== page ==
Guest post by Beth Elise Whitaker.
On May 6, 2016, the Government of Kenya announced plans to close all refugee camps within the country by November. As the host of nearly 600,000 refugees, mainly from Somalia and South Sudan, Kenya’s move attracted international headlines and led to condemnation from human rights advocates. Not to be deterred, Uhuru Kenyatta’s government launched a media campaign justifying its decision, disbanded the Department of Refugee Affairs, and suspended prima facie refugee status for asylum seekers from Somalia.
The official justification for the closures is national security, particularly the threat posed by Al Shabaab. A series of terrorist attacks has killed hundreds of Kenyans since the deployment of Kenyan troops into Somalia in 2011. The Kenyan government claims that Somali refugees have been involved in these Al Shabaab attacks, though it has not made evidence public. In 2014, Kenyan authorities started massive sweeps in Nairobi’s Eastleigh neighborhood and elsewhere around the country to round up Somali refugees (and sometimes Kenyan citizens of Somali ethnicity) and send them to Dadaab camp. This climate of suspicion is not new: official portrayal of Somalis as a security threat goes back decades.
Beyond security concerns, the timing of Kenya’s announcement just days before the World Humanitarian Summit led to speculation that the government is trying to extract more money from the international community for its refugee operations. In fact, Kenya backed off similar plans to close the camps last year when the United States provided an additional $45 million in assistance. The most recent Kenyan announcement comes at a time when cross-border migration is attracting widespread international attention—and money. With the European Union’s $3.3 billion deal with Turkey and $2 billion deal with various African governments, western countries have shown that they are willing to spend lots of money to keep migrants in their home regions.
If these countries can get generous aid packages for hosting migrants, why not Kenya? If Kenya’s plans go ahead, this would not be the first time that principles of refugee protection have been undermined by the lack of funding for refugee operations. As I have shown elsewhere, funding shortfalls factored into the forced repatriation of Rwandans from Tanzania in 1996.
Yet security and funding concerns do not fully explain why Kenyatta’s government is vowing to close the camps. My research with Jason Giersch suggests that domestic political motivations also play a role, especially with Kenyan elections approaching in 2017. In a recent publication, we found that opposition to immigration is higher in African countries that are more democratic and when respondents are polled closer to a national election, suggesting that political competition fuels anti-immigrant sentiment.
Having won a close and controversial election in 2013, and very likely facing the same opponent (Raila Odinga) next year, Kenyatta has been traveling the country handing out goodies to garner support. The closure of the refugee camps comes in this context. As I discovered during a research trip to Kenya in early June, many average wananchi (citizens) are happy about the government’s decision and think it is long overdue. Somalis have become too comfortable after 25 years in Kenya, they say, and need to go build their own country. The decision to close the camps thus has generated domestic support for a government that is facing widespread criticism and protests about a range of other issues.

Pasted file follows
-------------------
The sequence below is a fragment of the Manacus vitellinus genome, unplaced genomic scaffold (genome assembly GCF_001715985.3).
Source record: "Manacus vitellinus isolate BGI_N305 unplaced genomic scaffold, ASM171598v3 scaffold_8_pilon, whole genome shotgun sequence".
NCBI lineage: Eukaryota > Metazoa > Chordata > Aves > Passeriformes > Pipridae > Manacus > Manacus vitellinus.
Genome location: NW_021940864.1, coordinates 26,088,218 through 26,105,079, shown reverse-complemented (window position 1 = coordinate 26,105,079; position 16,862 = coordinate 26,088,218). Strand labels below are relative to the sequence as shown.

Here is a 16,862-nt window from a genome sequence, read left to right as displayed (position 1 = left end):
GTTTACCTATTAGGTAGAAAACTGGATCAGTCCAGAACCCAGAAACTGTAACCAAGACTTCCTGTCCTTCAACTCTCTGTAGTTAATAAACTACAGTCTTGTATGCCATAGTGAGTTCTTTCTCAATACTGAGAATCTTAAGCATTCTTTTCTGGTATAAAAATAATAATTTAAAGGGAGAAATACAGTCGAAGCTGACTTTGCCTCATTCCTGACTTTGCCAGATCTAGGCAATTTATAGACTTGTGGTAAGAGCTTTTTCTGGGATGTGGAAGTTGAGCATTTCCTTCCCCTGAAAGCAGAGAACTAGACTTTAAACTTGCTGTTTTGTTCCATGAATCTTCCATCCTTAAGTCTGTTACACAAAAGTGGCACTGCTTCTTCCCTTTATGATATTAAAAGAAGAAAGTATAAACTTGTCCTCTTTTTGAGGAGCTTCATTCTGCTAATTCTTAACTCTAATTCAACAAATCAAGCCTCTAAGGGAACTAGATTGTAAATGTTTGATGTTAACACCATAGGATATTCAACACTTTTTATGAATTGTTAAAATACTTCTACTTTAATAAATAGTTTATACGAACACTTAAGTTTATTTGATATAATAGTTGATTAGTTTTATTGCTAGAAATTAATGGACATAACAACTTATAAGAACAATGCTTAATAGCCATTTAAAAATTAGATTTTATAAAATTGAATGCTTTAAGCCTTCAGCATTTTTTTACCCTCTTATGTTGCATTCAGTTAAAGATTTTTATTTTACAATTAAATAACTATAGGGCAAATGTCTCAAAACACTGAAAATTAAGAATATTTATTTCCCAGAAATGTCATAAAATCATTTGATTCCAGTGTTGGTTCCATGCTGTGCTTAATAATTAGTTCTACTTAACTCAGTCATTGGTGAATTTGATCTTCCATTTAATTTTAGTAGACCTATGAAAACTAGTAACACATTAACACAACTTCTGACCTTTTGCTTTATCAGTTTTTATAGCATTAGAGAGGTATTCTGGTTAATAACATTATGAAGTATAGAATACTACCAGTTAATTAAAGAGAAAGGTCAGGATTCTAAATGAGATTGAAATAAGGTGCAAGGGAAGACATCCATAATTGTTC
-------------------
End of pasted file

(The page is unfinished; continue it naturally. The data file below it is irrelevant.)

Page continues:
With elections just over a year away, Kenya appears to be moving quickly to implement its decision, raising questions about whether it is even possible to close massive refugee camps so suddenly. But such action is not without precedent, as shown in my earlier research.
On December 2, 1996, the Tanzanian government announced that it would close camps for 500,000 Rwandan refugees by the end of the year. When worried refugees fled eastward, away from Rwanda, the military moved in and escorted them down the road to the border. By December 28, the camps were closed and the forced repatriation was complete. Much like Kenya, Tanzania’s action was motivated by security concerns, including the desire to avoid being drawn into a regional conflict, and by domestic politics.
A key difference, however, was the setting to which refugees returned. Rwandan refugees returned to a politically stable—if highly authoritarian—context. Somalis would return to a country divided between a weak internationally-backed government supported by African troops (including 4,000 from Kenya) and an Al-Qaeda-linked extremist group that recently spawned an offshoot loyal to the self-proclaimed Islamic State.
In the end, Kenya’s plan to close its refugee camps raises broader questions about security, democracy, and the funding of refugee operations. How can governments respect their obligations to asylum-seekers without making themselves vulnerable to terrorist attacks? How can they address their own citizens’ concerns without turning immigrants into scapegoats for economic and political woes? And how sustainable is the current system in which wealthy countries pay big money to keep refugees and migrants in poorer regions of the world, admitting just a small fraction for resettlement in Europe and North America? Kenya will not be able to answer questions like these on its own.
Beth Elise Whitaker is an Associate Professor of Political Science at the University of North Carolina at Charlotte. Her research focuses on migration and security issues in Africa.